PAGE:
Judd Foxman feels like a little boy surrounded by men. There's Wade Boulanger, Judd's former boss and textbook alpha male. There's Paul, Judd's older brother, whose picture is printed under the dictionary entry for "jock." And then there's Mort Foxman, Judd's recently deceased father. Mort is the Rosetta Stone for understanding This Is Where I Leave You's perspective on masculinity: he was Judd's masculine ideal, and with him gone, Judd has to learn how to be man on his own terms. What will happen to our fearless hero? Tune in next week! Or, you know, just click on the links.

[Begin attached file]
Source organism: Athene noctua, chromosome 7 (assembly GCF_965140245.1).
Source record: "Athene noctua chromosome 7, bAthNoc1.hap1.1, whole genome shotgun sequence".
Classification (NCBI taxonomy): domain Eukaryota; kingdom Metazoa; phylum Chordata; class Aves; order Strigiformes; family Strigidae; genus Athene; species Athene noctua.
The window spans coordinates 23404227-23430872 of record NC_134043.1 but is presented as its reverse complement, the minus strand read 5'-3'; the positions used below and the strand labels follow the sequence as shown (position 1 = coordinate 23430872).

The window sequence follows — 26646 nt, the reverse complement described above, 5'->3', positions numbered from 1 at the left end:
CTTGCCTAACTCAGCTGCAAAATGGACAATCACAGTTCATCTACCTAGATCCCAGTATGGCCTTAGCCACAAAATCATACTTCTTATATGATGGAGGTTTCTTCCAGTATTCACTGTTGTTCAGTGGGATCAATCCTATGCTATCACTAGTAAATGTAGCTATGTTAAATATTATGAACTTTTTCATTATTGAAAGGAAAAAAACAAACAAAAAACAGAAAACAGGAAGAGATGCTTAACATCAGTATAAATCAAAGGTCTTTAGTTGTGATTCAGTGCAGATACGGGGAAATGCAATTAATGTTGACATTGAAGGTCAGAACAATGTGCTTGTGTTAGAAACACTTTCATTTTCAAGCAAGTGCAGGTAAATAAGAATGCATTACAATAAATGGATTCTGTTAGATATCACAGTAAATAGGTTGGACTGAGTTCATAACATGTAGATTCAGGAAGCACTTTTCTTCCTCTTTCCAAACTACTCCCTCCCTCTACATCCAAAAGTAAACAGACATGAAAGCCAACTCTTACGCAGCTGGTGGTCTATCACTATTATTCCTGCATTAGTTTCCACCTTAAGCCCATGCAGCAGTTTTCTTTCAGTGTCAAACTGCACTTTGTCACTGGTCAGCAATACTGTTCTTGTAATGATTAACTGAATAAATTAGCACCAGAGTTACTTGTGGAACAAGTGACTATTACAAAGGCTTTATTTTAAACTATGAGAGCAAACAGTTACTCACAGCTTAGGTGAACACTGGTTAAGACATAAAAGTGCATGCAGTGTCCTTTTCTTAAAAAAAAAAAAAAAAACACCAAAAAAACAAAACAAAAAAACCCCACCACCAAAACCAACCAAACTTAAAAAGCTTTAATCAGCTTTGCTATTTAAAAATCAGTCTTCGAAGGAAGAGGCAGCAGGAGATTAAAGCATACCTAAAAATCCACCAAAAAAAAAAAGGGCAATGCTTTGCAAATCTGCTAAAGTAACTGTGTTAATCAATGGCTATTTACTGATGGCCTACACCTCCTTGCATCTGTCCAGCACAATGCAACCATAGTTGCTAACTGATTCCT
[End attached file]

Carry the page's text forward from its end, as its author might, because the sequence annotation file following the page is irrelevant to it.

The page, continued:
Questions About Men and Masculinity
Does Mort provide a good masculine role model for his sons? Why or why not?
In what ways does Wade both embody and fall short of the masculine archetype?
Does Judd feel like a man? Why or why not? What would it mean for him to feel like a man?
How do Judd's dreams relate to his feelings about masculinity? Is masculinity something Judd fears or admires, or a little of both?
Chew on This
Many of Judd's insecurities following his separation come from the fact that Wade simply is a manlier dude than he is.
Through characters like Mort Foxman, the novel uses traditional male archetypes—like strength, gruffness, and emotional distance—to define the ultimate man.